Suwannee Democrat

The Suwannee Scribbler

September 18, 2012

The Suwannee Scribbler - 
The wheels of justice

Live Oak — I spent a goodly portion of my life sitting in Florida courtrooms. Fortunately, never as a defendant, but as a news reporter.

There were times when I listened for seemingly endless hours to cops, forensic experts, witnesses, judges and even occasional defendants. Remember, there is no legal requirement that the accused take the stand in his own defense and in my experience, a significant number never do, to the great relief of their attorneys.   

At any rate, because of this background I would like to think I have a better understanding of the judicial process than most. I also think I’ve gained a greater tolerance for the snail’s pace that almost always accompanies adjudication.    

That doesn’t mean that I am not as susceptible to the same frustrations many experience with today’s legal system; where seemingly open and shut cases often take months and sometimes years to make their way through the courts.

It’s when that happens that I contemplate a time when “justice” was always swift in this land. One of those stand-out dates is today’s.

Eighty-one year-old Giles Corey was an early Colonial settler many of us would be proud to point to as an ancestor. Even in his old age, he apparently was a man of considerable strength and intellect. Corey was an active member of his church and from the indications we have today, a respected member of the Salem colony. By 1692, he had already outlived three-wives and was still viral enough to take a fourth. He had worked hard and in the process had become a successful businessman and farmer.

Then, the so-called Salem Witch Hunt began and his life suddenly became a nightmare. He and three women were arrested for conspiring with the Devil, based primarily on the allegations of four young women.

    In the weeks that followed, one of the women arrested with him told authorities under questioning that the old farmer was a warlock or male witch.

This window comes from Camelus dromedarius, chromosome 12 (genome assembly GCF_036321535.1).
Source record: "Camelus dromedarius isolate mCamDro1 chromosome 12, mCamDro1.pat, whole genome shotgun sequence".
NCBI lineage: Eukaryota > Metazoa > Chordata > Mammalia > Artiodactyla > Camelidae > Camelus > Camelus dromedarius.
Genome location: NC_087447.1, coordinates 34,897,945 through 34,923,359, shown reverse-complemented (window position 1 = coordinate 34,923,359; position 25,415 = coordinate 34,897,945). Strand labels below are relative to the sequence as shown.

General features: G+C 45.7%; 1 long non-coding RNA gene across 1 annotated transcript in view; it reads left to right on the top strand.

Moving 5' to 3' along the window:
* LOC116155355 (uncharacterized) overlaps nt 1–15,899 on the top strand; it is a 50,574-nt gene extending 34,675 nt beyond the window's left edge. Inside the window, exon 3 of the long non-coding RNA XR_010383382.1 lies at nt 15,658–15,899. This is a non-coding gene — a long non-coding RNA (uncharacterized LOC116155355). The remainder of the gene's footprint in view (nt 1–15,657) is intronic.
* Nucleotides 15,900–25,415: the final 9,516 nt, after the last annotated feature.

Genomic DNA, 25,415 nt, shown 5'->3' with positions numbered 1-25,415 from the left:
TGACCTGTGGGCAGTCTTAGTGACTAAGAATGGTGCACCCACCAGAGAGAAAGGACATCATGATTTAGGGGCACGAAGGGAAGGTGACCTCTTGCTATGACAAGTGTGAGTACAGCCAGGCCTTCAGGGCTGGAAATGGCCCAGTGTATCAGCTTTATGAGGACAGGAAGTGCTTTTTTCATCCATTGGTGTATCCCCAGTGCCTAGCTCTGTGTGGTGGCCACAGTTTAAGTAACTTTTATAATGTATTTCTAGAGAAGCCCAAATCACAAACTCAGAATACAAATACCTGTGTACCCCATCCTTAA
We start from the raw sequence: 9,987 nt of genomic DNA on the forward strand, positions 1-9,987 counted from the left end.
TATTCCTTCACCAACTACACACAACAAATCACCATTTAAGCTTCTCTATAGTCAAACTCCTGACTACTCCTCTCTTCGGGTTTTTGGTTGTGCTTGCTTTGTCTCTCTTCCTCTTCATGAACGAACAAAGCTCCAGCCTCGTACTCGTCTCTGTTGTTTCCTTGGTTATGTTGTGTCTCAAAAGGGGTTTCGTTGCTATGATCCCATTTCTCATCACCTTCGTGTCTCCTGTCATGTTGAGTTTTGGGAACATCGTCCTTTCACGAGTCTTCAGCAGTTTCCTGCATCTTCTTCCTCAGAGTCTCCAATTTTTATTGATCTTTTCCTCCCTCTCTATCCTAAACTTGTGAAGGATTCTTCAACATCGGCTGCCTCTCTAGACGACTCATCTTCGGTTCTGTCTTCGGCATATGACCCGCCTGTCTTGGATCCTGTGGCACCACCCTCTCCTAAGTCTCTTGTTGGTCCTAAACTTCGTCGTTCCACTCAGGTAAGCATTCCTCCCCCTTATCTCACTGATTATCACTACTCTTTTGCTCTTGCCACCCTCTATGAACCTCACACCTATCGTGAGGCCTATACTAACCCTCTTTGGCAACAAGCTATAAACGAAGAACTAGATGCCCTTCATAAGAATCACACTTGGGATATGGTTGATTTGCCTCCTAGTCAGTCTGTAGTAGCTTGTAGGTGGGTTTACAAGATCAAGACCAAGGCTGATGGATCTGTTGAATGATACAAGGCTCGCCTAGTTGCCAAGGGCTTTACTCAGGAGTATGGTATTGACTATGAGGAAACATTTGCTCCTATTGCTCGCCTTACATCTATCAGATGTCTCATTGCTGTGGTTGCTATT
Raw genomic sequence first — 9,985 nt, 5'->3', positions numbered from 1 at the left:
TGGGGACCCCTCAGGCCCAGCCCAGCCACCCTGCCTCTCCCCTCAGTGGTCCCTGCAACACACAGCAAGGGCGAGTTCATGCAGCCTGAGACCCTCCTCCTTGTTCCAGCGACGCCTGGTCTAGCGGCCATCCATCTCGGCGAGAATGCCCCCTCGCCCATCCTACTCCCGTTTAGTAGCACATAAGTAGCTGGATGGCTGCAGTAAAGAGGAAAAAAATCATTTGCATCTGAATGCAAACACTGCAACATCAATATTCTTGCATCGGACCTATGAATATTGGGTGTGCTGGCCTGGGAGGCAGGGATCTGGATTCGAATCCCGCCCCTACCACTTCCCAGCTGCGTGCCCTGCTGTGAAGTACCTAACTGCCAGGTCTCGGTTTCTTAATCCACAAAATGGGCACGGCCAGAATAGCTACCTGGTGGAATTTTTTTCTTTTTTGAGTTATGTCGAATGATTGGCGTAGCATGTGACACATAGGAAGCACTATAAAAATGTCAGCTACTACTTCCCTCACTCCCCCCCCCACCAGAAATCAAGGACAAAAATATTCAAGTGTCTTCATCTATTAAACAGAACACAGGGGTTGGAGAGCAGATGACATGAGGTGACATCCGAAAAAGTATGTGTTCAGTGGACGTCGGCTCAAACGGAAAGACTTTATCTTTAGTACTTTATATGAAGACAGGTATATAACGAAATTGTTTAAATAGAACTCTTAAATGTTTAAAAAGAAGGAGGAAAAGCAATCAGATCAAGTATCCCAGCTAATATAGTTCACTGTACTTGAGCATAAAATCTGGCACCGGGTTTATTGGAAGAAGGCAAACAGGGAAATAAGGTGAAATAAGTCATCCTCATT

Corey would have none of it. He refused to enter any plea and under Salem’s laws, there could be no trial before that happened.

    In frustration with his refusal to cooperate, authorities finally ordered the old man stripped naked and sandwiched between two large planks. Then on the top, they began to place large stones.  

    The process went like this; Corey would be asked to plea. A refusal would result in the sheriff placing another large rock atop his prone body. The old man’s only food consisted of a daily ration three pieces of bread and three sips of water.

    The pile of rocks grew and grew. It reached the point where the sheriff climbed up on the pile, so as to demand Corey’s plea.  

For two days, the brutally, torturous process continued. Witnesses described Corey’s eyes as bulging from their sockets and his tongue forced out of his lips…until the sheriff rammed it back into his mouth with his cane.

Public records show Corey finally expired at noon on this date 320-years ago.  He must have been in amazing physical condition to survive as long as he did, particularly at his advanced age. But it is his moral courage which is even more impressive.  

    One final time, the sheriff climbed atop his prisoner. One final time he demanded of the old man, “Guilty or innocent?”

And with his last breath, Giles Corey reportedly replied as he had before, “More rock.”

Jim lives in Live Oak.


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